The Senior Citizens League Campaigns for Stimulus Checks for Seniors


Last updated 11/9/2021 at 8:37pm | View PDF

The Senior Citizens League, an advocacy group for retired people based in Virginia, reported that Social Security benefits have increased just 55% over the past 20 years. In response, the group's is collecting signatures to get Congress to issue a stimulus check to every American senior for $1,400.

"The decision to initiate a campaign for a $1,400 stimulus checks for seniors came about due to my estimates of the highest COLA (cost of living adjustment) in four decades, 6.2%," Mary Johnson, the organization's Social Security and Medicare policy analyst, told The Good Life.

"The Senior Citizens League works to strengthen and defend Social Security and Medicare benefits, and it was obvious to us that older and disabled beneficiaries were facing some of the largest price increases in decades while their benefits in 2021 had only increased by 1.3%," she added.

"Our surveys of Social Security recipients indicated roughly 40% say they have no retirement savings at all. This is a finding similar to an estimate that the U.S. Government Accountability Office made in 2016 and updated in 2019 or so, which said about 48% of older households don’t have adequate savings for a retirement that can last up to 30 years."

As of September 12, The Senior Citizens League had collected more than 11,460 signatures on its petition for a $1,400 stimulus check for seniors, according to Johnson.

"We have been overwhelmed by an outpouring of support for a $1,400 stimulus check for Social Security recipients," she said. "These households feel that they have been left behind as far as some other emergency and stimulus programs go (e.g. child tax payments). They are grateful to have an opportunity to put this proposal forward.

"The comments that we have been getting indicate that a very high percentage are having trouble affording food and prescription drugs. The most recent batch from the past week describe some pretty dire situations. It was very distressing to me to read of a grandfather who had legal custody of two young children lose his housing."

It could be noted by opponents to the stimulus checks, however, that many seniors already benefit from other govrenment programs.

"A significant portion of the people who rely solely on Social Security benefits also have incomes and resources low enough to qualify for low-income programs such as SNAP, rental subsidies, Medicare Savings Programs, heating and cooling assistance," Robinson said. "However, those programs are based on income. A COLA as high as 6.2% would raise incomes and if the Federal Poverty Level doesn’t rise by a corresponding amount, then those individuals will likely see trims to their benefits. Some folks whose incomes are right on the borderline could lose that assistance altogether. According to my estimate, the CPI-U, which is used to adjust the Federal Poverty Level will not rise as much as the COLA, and thus cuts may be coming.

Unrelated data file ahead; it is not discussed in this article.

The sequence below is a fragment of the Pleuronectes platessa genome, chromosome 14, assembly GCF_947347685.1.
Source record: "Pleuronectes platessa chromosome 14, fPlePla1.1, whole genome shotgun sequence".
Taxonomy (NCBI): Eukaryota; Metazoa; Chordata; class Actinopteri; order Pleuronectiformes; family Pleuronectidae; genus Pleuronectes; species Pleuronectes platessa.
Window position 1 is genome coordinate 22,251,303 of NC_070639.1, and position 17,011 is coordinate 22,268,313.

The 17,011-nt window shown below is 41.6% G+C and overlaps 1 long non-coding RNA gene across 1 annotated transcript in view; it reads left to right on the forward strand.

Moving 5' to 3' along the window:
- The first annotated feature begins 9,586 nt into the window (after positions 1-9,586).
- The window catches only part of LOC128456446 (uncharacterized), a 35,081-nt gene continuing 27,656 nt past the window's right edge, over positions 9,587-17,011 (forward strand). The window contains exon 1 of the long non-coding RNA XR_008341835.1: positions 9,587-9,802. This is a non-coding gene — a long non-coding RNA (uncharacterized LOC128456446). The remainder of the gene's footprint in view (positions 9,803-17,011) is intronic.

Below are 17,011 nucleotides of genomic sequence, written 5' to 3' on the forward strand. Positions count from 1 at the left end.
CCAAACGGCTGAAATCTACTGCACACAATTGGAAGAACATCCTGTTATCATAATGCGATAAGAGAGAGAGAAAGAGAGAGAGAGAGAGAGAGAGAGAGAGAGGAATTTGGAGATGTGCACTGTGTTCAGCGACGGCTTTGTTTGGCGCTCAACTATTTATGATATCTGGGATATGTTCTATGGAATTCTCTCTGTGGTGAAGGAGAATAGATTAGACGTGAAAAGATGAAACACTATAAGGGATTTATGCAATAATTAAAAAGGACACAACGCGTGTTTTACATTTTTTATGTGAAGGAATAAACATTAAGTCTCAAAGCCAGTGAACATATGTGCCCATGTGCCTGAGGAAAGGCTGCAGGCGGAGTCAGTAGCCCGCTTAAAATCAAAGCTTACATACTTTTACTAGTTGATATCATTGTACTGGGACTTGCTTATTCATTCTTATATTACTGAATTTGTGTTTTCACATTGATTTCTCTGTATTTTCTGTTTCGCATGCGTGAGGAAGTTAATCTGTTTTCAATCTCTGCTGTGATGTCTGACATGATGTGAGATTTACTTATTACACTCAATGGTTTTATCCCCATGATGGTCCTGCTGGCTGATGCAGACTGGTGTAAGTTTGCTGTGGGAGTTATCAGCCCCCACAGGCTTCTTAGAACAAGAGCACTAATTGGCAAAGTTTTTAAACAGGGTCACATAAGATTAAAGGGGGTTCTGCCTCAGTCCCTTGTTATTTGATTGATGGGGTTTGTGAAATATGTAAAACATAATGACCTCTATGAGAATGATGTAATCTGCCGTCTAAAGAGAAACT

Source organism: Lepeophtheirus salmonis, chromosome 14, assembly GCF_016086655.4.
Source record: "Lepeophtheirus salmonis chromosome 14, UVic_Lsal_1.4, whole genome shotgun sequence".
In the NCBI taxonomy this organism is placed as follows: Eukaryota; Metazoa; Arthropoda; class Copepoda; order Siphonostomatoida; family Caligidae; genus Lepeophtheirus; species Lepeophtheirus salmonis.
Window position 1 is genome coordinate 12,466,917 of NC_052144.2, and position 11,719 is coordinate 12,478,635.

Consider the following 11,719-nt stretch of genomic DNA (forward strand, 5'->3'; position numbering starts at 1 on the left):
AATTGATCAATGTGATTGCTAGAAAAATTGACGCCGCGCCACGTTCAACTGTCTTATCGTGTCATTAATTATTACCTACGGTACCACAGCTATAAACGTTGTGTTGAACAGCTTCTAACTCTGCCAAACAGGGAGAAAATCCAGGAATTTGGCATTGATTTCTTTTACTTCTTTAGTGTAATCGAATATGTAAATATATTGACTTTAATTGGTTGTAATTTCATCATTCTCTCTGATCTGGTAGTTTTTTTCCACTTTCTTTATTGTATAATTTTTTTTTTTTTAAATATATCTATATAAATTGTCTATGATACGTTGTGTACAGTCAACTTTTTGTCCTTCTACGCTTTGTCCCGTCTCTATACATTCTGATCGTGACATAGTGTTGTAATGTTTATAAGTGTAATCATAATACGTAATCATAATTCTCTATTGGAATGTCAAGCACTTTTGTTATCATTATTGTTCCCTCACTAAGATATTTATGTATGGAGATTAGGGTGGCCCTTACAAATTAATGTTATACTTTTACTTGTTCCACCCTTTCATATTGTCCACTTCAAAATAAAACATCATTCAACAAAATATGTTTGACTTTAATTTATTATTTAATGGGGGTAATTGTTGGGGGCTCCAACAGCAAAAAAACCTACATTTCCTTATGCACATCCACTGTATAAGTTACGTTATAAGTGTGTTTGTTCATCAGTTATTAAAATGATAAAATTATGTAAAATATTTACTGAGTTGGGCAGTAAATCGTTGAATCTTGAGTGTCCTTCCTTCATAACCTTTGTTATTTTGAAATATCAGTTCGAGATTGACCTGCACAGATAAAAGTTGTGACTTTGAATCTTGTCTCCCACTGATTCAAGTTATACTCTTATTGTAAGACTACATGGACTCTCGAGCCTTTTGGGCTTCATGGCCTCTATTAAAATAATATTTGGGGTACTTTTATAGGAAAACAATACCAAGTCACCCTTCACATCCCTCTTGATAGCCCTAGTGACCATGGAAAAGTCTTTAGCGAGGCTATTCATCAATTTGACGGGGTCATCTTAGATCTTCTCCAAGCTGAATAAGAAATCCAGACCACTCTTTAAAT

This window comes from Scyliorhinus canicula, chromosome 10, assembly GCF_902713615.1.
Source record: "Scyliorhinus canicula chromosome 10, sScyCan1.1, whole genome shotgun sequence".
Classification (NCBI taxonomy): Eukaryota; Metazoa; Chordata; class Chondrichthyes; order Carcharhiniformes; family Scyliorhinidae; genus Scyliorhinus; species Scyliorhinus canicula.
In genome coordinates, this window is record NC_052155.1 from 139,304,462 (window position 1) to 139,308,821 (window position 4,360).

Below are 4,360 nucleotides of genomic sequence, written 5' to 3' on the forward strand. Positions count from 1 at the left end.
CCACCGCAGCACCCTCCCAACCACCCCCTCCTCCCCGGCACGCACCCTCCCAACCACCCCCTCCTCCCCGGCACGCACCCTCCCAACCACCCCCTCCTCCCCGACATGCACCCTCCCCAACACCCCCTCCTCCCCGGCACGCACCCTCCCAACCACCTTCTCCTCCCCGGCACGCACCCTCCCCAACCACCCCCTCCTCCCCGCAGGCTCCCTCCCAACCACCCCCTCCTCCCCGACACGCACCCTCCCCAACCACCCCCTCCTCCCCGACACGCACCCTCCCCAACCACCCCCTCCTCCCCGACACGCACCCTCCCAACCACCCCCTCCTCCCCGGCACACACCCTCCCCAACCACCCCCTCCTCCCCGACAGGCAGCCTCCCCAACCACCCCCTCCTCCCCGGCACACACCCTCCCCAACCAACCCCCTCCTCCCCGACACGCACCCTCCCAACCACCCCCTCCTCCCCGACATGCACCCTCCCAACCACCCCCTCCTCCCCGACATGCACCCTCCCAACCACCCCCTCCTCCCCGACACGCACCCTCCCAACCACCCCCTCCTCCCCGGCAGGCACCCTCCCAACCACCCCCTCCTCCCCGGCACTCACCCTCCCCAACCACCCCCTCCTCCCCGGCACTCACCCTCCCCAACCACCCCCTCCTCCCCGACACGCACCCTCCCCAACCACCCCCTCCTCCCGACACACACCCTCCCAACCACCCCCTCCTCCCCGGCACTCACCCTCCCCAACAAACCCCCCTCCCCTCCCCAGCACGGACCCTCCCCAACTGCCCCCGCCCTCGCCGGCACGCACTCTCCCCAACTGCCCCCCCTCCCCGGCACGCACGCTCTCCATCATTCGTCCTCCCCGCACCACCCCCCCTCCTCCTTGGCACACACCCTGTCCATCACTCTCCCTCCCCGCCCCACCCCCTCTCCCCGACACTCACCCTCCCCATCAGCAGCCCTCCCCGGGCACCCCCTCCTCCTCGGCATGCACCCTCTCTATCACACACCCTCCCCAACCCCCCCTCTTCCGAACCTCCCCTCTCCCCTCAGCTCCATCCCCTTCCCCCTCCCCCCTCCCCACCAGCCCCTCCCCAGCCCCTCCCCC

"In addition, middle income households who may have retirement savings would have tax repercussions when their incomes rise," she continued. "The income thresholds that subject Social Security benefits to taxation, have never been adjusted for income. Individuals with incomes of more than $25,000 and couples with incomes of only $32,000 are subject to tax."

However, stimulus payments are not treated as taxable income and would help lower-income Social Security recipients avoid low income program trims to their benefits, Johnson explained.

"The stimulus checks could help offset higher Medicare Part B premiums which the Medicare Trustees recently forecast would rise about $10 per month. from $148.50 to $158.50," she said. "Please note, this increase would still be greater than our estimated COLA increase, although our COLA estimate may change with tomorrow’s next batch of CPI data."

Rick Delaney, board chairman of the organization, has sent letters to the group's members explaining why the organization is pushing for the checks.

"Soaring inflation continues to knock a hole in the household finances of retired and disabled Social Security recipients," he wrote. "In 2021, Social Security benefits increased by just 1.3% raising the average benefit by only about $20 a month. $20 a month in a year where inflation was the highest its been in over 12 years!

"We’ve heard from many of our supporters telling examples about their skyrocketing expenses. People who have exhausted their retirement savings, who have started eating just one meal a day, cutting their pills in half, and many more examples of trying to make ends meet.

"We intend to ask Congress to help America’s seniors and disabled with a special stimulus and we need your help!"

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